3. Ellena; I do regret we are not able to communicate more freely, but it is good to hear from you. "Making peace with oneself." An interesting slant on the experiencing of 'the dark night of the spirit'. In a sense I suppose that the natural progression from the impure, spiritual state to the purged state of being, is about a coming closer to that which we were always destined to reach. It does seem to be a making peace with oneself, but at a very deep level.

  4. Halle; I suppose it depends upon what one means by acceptance. I think that in the case of 'the dark night' it is a question of being re-oriented spiritually, so that one is accepted by the Divine in the sense that, perhaps for example, two matching pieces of a puzzle are able to accept each other; they fit together perfectly.

    As to your second point, I regret that you have experienced a sense of wrongness about your natural tendencies. As you must realise by now, the sense of wrongness came not from the deepest you, but from imposed and projected attitudes of the society around you. This is a never-ending battle between the spirit, honestly trying to develop its potential, and a fearful, controlling society, desperately seeking a false sense of security.

    Nice to hear from you again.

    1. Two pieces of the puzzle coming together... What a lovely metaphor.

  5. Tom, just to let you know that I'm here and read all your posts attentively and with sympathy but I don't always know what to say. It seems to me that the Presence, which you've described so vividly in some of your posts, is experienced through a kind of Damascene moment when love is seen in utter simplicity and nakedness - so simple, so unadorned, that it frightens the analytical mind which insists that there must be more to explain, to strive for, to understand. And so the Presence hides, waiting to be rediscovered.

  6. Natalie; Thank you for your loyal following of my utterances. I keep mulling over what you've have said and find myself in the presence of a great mystery. I am naturally drawn, possibly as a result of my scientific background, to a more psycho-spiritual approach to life, yet feel increasingly comfortable with a more enlightened religious approach. I do not know yet where this will lead, but am increasingly of the opinion (I cannot be more certain than that) that there is a process afoot, in all of us if allowed to develop, that is of a naturally developing spirituality beyond pathology.

  7. I've been back to read and can't seem to put to words what I want to say. In a recent email exchange with a dear friend, she wrote words that touched me deeply. We communicate in German, so the translation is difficult. And perhaps that is why her thoughts went straight into me ... it is more natural for me to speak of, to think of these things in German.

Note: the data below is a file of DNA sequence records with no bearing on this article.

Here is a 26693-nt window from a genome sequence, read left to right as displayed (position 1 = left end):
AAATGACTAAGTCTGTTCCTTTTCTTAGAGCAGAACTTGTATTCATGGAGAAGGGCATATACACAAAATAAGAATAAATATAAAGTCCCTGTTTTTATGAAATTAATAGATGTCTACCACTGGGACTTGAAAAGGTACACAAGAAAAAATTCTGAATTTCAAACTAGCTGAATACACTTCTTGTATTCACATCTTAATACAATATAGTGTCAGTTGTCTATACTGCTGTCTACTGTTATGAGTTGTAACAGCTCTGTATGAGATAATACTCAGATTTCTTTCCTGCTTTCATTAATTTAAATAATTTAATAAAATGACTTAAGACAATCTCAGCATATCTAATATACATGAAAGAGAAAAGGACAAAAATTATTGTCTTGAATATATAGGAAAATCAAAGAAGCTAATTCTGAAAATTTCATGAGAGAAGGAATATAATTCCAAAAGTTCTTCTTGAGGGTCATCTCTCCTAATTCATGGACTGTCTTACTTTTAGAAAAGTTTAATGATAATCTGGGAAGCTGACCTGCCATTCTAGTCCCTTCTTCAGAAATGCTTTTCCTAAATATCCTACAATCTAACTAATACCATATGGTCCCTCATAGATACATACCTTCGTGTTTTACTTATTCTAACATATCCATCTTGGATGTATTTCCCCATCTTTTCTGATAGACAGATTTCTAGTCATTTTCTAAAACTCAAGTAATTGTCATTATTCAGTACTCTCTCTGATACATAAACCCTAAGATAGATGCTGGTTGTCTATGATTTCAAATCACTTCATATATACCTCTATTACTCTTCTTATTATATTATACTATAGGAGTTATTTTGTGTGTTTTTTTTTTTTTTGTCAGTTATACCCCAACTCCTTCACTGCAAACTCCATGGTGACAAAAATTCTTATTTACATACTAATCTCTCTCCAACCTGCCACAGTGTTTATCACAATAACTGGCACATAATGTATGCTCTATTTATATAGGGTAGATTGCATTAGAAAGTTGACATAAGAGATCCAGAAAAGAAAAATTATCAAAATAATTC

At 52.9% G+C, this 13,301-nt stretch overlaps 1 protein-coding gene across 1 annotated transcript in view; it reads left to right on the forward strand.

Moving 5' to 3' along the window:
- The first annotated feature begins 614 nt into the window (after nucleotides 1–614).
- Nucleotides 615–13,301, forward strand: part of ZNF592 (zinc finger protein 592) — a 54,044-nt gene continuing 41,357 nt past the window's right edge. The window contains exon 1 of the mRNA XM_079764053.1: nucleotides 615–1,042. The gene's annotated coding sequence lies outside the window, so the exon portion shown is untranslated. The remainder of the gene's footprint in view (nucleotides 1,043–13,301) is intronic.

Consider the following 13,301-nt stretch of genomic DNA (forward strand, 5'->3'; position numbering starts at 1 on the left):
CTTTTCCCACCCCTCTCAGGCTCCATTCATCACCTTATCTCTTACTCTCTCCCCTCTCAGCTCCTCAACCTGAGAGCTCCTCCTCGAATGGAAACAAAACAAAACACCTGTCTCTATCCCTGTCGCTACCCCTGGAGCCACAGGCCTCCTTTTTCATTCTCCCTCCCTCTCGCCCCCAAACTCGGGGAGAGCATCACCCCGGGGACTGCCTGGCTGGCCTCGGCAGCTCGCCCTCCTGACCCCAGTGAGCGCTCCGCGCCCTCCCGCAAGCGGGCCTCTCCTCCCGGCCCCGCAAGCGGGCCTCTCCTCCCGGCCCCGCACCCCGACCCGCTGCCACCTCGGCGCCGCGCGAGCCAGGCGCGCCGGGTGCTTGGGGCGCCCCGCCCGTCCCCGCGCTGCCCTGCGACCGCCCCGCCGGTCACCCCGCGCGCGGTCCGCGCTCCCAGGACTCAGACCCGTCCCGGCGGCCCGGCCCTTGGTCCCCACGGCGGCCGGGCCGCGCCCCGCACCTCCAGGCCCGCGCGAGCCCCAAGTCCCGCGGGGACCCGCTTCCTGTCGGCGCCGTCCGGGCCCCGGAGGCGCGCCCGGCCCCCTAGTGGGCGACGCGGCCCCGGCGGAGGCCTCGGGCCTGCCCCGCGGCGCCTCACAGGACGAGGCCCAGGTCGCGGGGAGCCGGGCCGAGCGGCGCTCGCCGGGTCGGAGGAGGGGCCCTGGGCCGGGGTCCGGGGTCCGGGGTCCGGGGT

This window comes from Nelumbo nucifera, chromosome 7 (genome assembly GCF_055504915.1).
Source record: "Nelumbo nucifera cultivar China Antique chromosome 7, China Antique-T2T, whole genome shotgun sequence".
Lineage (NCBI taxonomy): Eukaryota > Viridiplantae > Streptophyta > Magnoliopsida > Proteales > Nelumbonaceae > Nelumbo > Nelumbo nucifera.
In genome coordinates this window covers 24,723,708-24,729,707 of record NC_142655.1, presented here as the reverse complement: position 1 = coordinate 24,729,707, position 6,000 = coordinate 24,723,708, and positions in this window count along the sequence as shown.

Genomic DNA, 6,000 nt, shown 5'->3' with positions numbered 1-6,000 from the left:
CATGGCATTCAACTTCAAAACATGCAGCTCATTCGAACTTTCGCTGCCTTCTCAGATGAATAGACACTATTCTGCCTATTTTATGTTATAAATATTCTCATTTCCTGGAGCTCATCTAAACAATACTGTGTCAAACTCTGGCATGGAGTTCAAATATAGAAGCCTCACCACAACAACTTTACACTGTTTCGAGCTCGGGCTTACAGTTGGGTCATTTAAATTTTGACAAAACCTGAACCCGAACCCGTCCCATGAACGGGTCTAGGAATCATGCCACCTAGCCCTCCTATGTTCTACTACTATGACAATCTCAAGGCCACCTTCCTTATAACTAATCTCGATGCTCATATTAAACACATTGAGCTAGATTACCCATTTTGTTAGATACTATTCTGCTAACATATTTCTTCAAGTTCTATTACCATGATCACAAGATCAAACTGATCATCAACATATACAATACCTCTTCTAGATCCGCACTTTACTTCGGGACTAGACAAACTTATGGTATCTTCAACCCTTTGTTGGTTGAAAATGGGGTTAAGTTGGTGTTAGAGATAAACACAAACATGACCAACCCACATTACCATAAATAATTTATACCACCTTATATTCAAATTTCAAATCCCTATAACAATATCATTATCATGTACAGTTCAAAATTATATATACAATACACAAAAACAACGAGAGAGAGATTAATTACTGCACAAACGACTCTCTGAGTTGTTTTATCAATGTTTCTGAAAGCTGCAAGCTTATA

I'll keep trying to follow along in English.

  8. Rouchswalwe; I have long suspected that matters of the spirit finds their natural outlet through the German language. It is a matter of some regret that I cannot speak German, and that I am not naturally language-oriented. (Lord, I have difficulties enough with French, not my language of choice!)

    I am glad to know that you still continue to read Gwynt.

  9. P.T. Mistleberger talked about this issue in the book I mentioned. Referring to St. John of the Cross, he defined his essential message as being that our awakening and purification run along two simultaneously operating lines, those being our personal efforts, as well as the grace that descends from God when we are in a state of passive surrender to the divine.

  10. Susan; From a quick look at the 'Index' to 'The Inner Light', I see that I have not yet reached the point in the book to which you refer. I must confess that I quickly became engrossed in 'Rude Awakening' and must get back to 'The Inner Light' post haste.

  11. Oops, I didn't mean to write any 'spoilers' :) but I had no idea you were reading him. It was Three Dangerous Magi that kept me reading far into the night last autumn.

  12. Susan; It hasn't spoiled anything; quite the opposite in fact.

  13. Tom, it's good to keep up with your spiritual walk and work. I tend to blog and comment in fits. When I haven't been at it, I sometimes start back near where I left off on your blog, as I'm doing here.

    A friend of mine has been asking me about John's dark nights. I myself have been reading some of Merton's material on them again. (And some for the first time: I had never read his final book, Contemplative Prayer, until this past week.)

    And I'm really connecting with Merton's material on this in a fresh way. I tend to journal about it, but I get too self-conscious when I blog about it while it's going on. (Not that either your approach or mine in this regard is in any way wrong. I think sharing is in the "whatever helps, do it" line.) Anyway, what you write resonates with me.

  14. Peter; It is a wonderful experience when hearts and minds find common ground. I have very little literature by Thomas Merton, and have usually found him a little difficult to read at depth. "Contemplative Prayer" might be worth following up on.

  15. I find Merton to be a little cranky, but somehow his stuff works for me. "Contemplative Prayer" contains a very good overview of the history of the literature on Catholic contemplative prayer from the Desert Fathers forward. It also provides a good sketch of the stages, signs, and pitfalls of contemplative prayer. That portion of the book covers the dark night of the soul.

    His approach is not quite John of the Cross’s — he never discusses two separate nights, as John does, for instance — but he’s like John in that he treats the spiritual life as a doctor would: symptoms, diagnoses, and courses of treatment. (Prognosis is always good if the course of treatment is undertaken.) :)